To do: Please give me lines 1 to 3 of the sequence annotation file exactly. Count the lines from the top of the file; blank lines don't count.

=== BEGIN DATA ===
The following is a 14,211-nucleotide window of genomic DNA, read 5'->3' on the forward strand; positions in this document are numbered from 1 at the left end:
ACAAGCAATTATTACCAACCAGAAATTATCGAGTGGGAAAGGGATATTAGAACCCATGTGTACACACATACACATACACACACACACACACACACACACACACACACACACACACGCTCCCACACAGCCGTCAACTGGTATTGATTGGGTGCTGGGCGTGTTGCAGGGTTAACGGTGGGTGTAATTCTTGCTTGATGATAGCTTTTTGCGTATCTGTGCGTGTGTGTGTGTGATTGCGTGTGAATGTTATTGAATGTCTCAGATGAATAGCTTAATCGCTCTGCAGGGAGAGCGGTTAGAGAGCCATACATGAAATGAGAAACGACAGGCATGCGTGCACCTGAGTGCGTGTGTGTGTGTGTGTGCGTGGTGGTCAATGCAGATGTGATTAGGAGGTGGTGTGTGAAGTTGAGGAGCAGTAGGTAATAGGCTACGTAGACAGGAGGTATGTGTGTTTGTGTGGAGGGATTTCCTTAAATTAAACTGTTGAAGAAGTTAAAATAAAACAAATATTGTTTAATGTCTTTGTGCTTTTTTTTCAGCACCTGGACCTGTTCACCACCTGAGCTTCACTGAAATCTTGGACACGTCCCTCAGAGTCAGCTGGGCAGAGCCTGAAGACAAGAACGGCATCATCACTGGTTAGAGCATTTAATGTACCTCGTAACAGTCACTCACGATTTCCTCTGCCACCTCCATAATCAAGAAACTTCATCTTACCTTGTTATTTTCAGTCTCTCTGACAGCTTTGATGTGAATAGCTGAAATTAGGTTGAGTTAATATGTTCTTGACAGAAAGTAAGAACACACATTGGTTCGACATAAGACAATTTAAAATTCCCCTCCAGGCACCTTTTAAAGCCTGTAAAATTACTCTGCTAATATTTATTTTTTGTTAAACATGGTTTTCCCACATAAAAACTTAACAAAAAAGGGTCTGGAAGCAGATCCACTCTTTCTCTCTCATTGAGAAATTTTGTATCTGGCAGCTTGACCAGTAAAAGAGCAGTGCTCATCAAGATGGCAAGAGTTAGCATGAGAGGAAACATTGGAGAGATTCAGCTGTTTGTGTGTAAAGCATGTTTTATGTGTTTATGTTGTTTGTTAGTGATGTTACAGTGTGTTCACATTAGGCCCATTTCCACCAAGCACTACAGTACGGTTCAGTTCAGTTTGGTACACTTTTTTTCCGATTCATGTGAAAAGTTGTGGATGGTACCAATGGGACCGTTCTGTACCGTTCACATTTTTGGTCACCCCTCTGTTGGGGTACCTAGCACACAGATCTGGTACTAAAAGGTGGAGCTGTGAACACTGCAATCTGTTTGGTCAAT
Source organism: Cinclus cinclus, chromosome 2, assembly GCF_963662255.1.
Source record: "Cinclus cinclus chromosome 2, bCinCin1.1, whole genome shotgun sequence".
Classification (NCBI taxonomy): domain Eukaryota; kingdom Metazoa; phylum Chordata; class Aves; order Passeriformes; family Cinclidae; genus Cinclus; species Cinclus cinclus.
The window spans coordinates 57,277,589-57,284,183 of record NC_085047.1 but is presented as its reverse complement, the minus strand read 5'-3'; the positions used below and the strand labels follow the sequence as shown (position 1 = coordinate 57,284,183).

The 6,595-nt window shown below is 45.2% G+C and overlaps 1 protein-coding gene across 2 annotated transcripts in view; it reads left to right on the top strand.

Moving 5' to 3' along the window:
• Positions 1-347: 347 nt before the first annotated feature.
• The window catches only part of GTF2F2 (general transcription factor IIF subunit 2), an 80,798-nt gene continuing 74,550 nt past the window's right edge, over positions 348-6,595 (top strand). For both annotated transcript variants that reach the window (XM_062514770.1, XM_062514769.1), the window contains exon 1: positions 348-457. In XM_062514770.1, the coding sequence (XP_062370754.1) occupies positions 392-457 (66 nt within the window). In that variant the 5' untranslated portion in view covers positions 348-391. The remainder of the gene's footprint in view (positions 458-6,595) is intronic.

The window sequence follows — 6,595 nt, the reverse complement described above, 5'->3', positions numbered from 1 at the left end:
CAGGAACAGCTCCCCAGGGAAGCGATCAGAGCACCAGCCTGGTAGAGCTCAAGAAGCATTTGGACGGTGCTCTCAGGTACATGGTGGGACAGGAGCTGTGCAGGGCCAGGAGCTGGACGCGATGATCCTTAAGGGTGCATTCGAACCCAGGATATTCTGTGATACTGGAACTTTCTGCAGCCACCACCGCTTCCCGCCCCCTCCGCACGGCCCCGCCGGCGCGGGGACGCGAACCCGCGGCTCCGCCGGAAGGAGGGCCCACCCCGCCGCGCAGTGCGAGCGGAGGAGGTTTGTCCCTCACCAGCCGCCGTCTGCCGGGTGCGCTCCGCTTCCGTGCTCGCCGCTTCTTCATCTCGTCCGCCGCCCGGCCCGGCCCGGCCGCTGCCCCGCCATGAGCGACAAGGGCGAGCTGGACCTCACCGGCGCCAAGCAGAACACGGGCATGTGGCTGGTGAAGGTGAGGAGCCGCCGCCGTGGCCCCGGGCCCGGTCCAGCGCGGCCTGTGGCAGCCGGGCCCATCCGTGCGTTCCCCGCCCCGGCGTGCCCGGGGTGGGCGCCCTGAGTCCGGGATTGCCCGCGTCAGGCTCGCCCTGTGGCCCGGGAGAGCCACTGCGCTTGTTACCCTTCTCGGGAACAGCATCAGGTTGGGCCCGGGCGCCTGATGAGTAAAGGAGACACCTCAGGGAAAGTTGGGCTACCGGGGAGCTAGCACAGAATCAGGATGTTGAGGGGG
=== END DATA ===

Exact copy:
The following is a 14,211-nucleotide window of genomic DNA, read 5'->3' on the forward strand; positions in this document are numbered from 1 at the left end:
ACAAGCAATTATTACCAACCAGAAATTATCGAGTGGGAAAGGGATATTAGAACCCATGTGTACACACATACACATACACACACACACACACACACACACACACACACACACACACGCTCCCACACAGCCGTCAACTGGTATTGATTGGGTGCTGGGCGTGTTGCAGGGTTAACGGTGGGTGTAATTCTTGCTTGATGATAGCTTTTTGCGTATCTGTGCGTGTGTGTGTGTGATTGCGTGTGAATGTTATTGAATGTCTCAGATGAATAGCTTAATCGCTCTGCAGGGAGAGCGGTTAGAGAGCCATACATGAAATGAGAAACGACAGGCATGCGTGCACCTGAGTGCGTGTGTGTGTGTGTGTGCGTGGTGGTCAATGCAGATGTGATTAGGAGGTGGTGTGTGAAGTTGAGGAGCAGTAGGTAATAGGCTACGTAGACAGGAGGTATGTGTGTTTGTGTGGAGGGATTTCCTTAAATTAAACTGTTGAAGAAGTTAAAATAAAACAAATATTGTTTAATGTCTTTGTGCTTTTTTTTCAGCACCTGGACCTGTTCACCACCTGAGCTTCACTGAAATCTTGGACACGTCCCTCAGAGTCAGCTGGGCAGAGCCTGAAGACAAGAACGGCATCATCACTGGTTAGAGCATTTAATGTACCTCGTAACAGTCACTCACGATTTCCTCTGCCACCTCCATAATCAAGAAACTTCATCTTACCTTGTTATTTTCAGTCTCTCTGACAGCTTTGATGTGAATAGCTGAAATTAGGTTGAGTTAATATGTTCTTGACAGAAAGTAAGAACACACATTGGTTCGACATAAGACAATTTAAAATTCCCCTCCAGGCACCTTTTAAAGCCTGTAAAATTACTCTGCTAATATTTATTTTTTGTTAAACATGGTTTTCCCACATAAAAACTTAACAAAAAAGGGTCTGGAAGCAGATCCACTCTTTCTCTCTCATTGAGAAATTTTGTATCTGGCAGCTTGACCAGTAAAAGAGCAGTGCTCATCAAGATGGCAAGAGTTAGCATGAGAGGAAACATTGGAGAGATTCAGCTGTTTGTGTGTAAAGCATGTTTTATGTGTTTATGTTGTTTGTTAGTGATGTTACAGTGTGTTCACATTAGGCCCATTTCCACCAAGCACTACAGTACGGTTCAGTTCAGTTTGGTACACTTTTTTTCCGATTCATGTGAAAAGTTGTGGATGGTACCAATGGGACCGTTCTGTACCGTTCACATTTTTGGTCACCCCTCTGTTGGGGTACCTAGCACACAGATCTGGTACTAAAAGGTGGAGCTGTGAACACTGCAATCTGTTTGGTCAAT
Source organism: Cinclus cinclus, chromosome 2, assembly GCF_963662255.1.